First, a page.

Source: J. Microbiol. Biol. Educ. May 2013 vol. 14 no. 1 12-24. doi:10.1128/jmbe.v14i1.449
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FIGURE 5

Student performance in (A) midsemester and (B) final exams across 2010 (n = 265) and 2011 (n = 264) offerings of MICR2000.

Source: J. Microbiol. Biol. Educ. May 2013 vol. 14 no. 1 12-24. doi:10.1128/jmbe.v14i1.449
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FIGURE 6

Student Evaluation of Course and Teaching (SECaT) scores across 2010 and 2011 offerings of MICR2000. Students were invited to voluntarily respond to surveys regarding their evaluation of teaching within MICR2000 in 2010 (n = 108) and 2011 (n = 87) using a standardized University-Wide Student Evaluation of Course and Teaching (SECaT) survey instrument. Student responses corresponded to a 5-point Likert scale and quantified as follows: 1 = Strongly Disagree; 2 = Disagree; 3 = Neutral; 4 = Agree; 5 = Strongly Agree. Bars represent mean +/− standard error of the mean (SEM). *Denotes a statistically significant difference between student responses for 2010 and 2011 offerings of MICR2000, as determined by the Mann-Whitney U test ( < 0.05).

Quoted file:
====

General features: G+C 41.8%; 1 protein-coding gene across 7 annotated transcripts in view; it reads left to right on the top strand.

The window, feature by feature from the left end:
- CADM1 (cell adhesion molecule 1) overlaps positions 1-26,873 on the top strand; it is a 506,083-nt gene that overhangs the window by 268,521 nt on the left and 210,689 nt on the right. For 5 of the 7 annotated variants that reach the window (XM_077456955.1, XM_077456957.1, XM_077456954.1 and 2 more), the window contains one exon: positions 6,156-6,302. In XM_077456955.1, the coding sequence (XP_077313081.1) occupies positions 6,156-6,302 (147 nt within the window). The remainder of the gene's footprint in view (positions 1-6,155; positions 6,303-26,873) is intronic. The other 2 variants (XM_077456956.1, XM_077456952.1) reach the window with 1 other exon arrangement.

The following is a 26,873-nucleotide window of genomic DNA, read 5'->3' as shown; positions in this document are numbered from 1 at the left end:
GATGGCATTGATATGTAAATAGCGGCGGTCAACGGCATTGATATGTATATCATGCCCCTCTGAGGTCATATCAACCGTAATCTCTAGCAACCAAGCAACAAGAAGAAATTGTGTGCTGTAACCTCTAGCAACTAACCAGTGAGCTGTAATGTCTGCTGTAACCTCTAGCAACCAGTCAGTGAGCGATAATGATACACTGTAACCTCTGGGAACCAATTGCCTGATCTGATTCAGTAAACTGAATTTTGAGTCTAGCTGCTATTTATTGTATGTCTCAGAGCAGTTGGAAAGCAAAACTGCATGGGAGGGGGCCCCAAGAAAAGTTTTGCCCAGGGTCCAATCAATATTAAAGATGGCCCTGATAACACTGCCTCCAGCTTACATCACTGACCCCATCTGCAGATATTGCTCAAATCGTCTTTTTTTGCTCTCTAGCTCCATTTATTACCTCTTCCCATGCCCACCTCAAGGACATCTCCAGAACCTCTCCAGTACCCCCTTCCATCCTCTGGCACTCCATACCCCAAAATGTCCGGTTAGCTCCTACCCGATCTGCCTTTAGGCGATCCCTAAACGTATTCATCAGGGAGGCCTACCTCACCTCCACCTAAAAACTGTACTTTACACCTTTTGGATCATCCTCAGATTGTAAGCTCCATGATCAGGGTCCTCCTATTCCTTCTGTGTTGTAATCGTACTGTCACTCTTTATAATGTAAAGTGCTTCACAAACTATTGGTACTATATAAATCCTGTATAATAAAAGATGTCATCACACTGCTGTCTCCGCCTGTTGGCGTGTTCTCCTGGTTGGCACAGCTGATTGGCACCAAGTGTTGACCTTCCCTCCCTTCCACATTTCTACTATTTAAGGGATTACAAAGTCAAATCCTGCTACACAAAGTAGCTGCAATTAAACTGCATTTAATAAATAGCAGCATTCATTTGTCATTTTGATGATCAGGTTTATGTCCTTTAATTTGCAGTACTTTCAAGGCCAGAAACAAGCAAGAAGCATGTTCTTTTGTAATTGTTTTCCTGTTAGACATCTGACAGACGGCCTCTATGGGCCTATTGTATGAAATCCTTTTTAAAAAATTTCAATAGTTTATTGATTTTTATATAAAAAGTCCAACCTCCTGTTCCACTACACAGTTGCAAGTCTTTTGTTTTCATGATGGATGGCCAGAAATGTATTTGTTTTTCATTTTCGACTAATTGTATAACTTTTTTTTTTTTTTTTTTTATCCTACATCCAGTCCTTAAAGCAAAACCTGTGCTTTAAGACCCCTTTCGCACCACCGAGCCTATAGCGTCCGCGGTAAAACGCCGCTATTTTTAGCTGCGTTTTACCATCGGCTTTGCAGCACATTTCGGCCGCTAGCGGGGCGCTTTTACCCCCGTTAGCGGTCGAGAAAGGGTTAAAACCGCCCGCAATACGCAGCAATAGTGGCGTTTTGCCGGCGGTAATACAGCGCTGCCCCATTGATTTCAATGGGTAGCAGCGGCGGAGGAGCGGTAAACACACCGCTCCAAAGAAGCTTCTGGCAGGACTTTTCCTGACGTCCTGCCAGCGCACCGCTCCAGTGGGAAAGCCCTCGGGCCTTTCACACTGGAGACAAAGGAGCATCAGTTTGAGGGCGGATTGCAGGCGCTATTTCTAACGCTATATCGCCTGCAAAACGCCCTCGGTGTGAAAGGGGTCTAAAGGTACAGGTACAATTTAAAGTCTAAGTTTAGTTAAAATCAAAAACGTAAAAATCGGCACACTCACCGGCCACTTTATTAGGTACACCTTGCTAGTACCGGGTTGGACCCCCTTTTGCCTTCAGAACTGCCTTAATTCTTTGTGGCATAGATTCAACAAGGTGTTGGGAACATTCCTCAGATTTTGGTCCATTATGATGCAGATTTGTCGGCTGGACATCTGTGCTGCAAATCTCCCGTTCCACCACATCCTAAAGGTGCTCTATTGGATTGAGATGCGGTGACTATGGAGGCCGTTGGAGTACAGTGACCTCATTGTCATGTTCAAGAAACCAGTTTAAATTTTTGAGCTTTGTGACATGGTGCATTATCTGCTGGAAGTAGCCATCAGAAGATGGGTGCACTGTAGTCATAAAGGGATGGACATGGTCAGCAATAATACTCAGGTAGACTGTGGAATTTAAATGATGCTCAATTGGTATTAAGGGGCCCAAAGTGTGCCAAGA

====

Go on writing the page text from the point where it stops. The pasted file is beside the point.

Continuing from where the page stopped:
Source: J. Microbiol. Biol. Educ. May 2013 vol. 14 no. 1 12-24. doi:10.1128/jmbe.v14i1.449